An Amiga App Store

by Eric Schwartz
from the AmiTech Gazette, June 2011

It's been an exciting summer so far. The weather, specifically a hail-producing storm, hasn't been kind to our cars, or the trees in the back yard. If that wasn't enough, Saturday a deer came out of nowhere and bounced off the front of the house, knocking out a storm window (It's worth noting that I've never seen any deer in the local area previously in the near-forty years I've been alive.) I feel there's some kind of message or omen to be found here, but damned if I can tell what it is.

For once there actually has been some news in the Amiga area of things. For this month's meeting I will be demonstrating a few games designed to run in HTML5, which run in the OWB web browser on MorphOS. They may work in OWB for Amiga OS4 or AROS as well, but I'm not currently able to test them. Perhaps the highest-profile game available to play in this format (and for free) is iPhone juggernaut Angry Birds. I was able to get it running on OWB on my Pegasos, albeit without audio, and kinda slow (it's slow on my Linux laptop too). It is nice to have one more of those "big name" games available to play, even if it's through the abstraction of a web browser window.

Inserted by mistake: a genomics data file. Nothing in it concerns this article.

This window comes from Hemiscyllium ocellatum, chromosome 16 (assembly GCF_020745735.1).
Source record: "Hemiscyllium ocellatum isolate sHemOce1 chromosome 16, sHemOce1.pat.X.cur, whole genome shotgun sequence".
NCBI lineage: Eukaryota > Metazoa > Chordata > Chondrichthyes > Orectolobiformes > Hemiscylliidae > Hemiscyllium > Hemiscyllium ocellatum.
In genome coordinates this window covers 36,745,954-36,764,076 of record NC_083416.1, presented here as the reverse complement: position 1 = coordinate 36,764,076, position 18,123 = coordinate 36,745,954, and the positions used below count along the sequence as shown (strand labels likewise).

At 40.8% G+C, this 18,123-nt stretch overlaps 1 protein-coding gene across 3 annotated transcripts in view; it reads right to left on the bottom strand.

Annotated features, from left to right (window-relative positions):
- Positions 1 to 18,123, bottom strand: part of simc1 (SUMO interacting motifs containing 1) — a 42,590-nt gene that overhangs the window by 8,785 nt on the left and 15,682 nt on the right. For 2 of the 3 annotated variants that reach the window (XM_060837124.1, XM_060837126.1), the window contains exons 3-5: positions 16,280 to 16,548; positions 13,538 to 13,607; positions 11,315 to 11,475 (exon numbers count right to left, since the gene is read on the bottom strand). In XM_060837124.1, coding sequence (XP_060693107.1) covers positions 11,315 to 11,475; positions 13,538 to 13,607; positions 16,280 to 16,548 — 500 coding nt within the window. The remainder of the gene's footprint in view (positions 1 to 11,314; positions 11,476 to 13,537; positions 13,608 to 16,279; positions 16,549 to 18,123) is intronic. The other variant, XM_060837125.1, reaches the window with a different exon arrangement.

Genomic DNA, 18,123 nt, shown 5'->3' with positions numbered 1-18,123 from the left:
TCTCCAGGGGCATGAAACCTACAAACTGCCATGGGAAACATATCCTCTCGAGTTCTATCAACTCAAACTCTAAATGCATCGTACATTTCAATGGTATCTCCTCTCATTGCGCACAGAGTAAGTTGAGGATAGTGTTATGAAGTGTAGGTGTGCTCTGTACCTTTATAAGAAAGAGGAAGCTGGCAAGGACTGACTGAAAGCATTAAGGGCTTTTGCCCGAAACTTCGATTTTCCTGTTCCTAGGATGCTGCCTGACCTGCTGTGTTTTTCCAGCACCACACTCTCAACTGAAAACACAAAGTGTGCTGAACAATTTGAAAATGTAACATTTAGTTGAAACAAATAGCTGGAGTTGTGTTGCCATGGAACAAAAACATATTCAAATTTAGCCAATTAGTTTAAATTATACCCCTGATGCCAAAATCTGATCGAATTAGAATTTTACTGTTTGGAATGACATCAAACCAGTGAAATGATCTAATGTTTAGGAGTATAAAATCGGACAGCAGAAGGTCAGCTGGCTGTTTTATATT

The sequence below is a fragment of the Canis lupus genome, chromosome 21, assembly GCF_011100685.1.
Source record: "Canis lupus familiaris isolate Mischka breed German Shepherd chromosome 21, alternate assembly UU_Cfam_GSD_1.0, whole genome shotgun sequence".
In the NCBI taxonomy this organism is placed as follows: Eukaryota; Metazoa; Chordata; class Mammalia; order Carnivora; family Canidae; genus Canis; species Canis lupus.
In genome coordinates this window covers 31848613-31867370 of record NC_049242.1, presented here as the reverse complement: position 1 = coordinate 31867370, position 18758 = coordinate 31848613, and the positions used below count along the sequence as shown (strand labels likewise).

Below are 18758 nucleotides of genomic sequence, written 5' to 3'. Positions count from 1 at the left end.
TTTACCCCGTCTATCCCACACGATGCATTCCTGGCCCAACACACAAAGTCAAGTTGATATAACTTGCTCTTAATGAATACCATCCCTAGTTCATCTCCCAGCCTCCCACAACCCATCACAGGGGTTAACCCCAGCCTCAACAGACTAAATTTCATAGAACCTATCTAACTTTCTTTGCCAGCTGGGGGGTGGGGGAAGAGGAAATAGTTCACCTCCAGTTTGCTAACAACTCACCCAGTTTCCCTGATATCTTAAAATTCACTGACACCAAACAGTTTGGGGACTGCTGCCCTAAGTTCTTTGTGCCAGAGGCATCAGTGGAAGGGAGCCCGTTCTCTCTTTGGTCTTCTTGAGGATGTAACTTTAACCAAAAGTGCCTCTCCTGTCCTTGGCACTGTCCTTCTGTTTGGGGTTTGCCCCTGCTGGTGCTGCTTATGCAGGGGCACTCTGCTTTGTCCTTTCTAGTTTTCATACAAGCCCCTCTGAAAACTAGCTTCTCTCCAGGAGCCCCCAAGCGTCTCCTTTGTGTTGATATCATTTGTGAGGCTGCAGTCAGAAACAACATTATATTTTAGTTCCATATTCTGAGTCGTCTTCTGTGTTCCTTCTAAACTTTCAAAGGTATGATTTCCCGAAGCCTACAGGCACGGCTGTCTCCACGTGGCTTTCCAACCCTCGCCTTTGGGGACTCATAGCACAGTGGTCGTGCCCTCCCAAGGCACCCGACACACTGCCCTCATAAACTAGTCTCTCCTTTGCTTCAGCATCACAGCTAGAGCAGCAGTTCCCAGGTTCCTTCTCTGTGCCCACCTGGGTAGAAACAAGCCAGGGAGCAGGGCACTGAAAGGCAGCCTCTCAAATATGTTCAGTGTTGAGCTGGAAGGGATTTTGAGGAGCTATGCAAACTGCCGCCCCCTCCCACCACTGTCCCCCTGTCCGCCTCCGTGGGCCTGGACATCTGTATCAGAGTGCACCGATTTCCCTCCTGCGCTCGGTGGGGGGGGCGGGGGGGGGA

Finally on this month's news parade, our friend Bill Panagouleas of DiscreetFX is working to go live with the web site "Project Metropolis," which tries to bring the "app store" model of software sales and distribution to the Amiga and Amiga-style systems. There's not much to see yet (though I have been asked to put together a mascot for the site), but at least there's some potential here. Looking on the optimistic side, something like this could conceivably improve the fortunes of the Amiga software market. It offers a central hub for customers to (hopefully conveniently) find and purchase the software they want, and offers programmers a means to sell and distribute their software, trading a small percentage for (again hopefully) a convenient sales venue and a greater customer base than going it alone. In a best case scenario, there might be more incentive to make more elaborate software comparable to the good old days. Even without the ideal situation, it should eventually become easier to get a wider variety of commercial Amiga-related software from a central point. I look forward to seeing where it goes, and respect DiscreetFX for putting forth the effort and investment.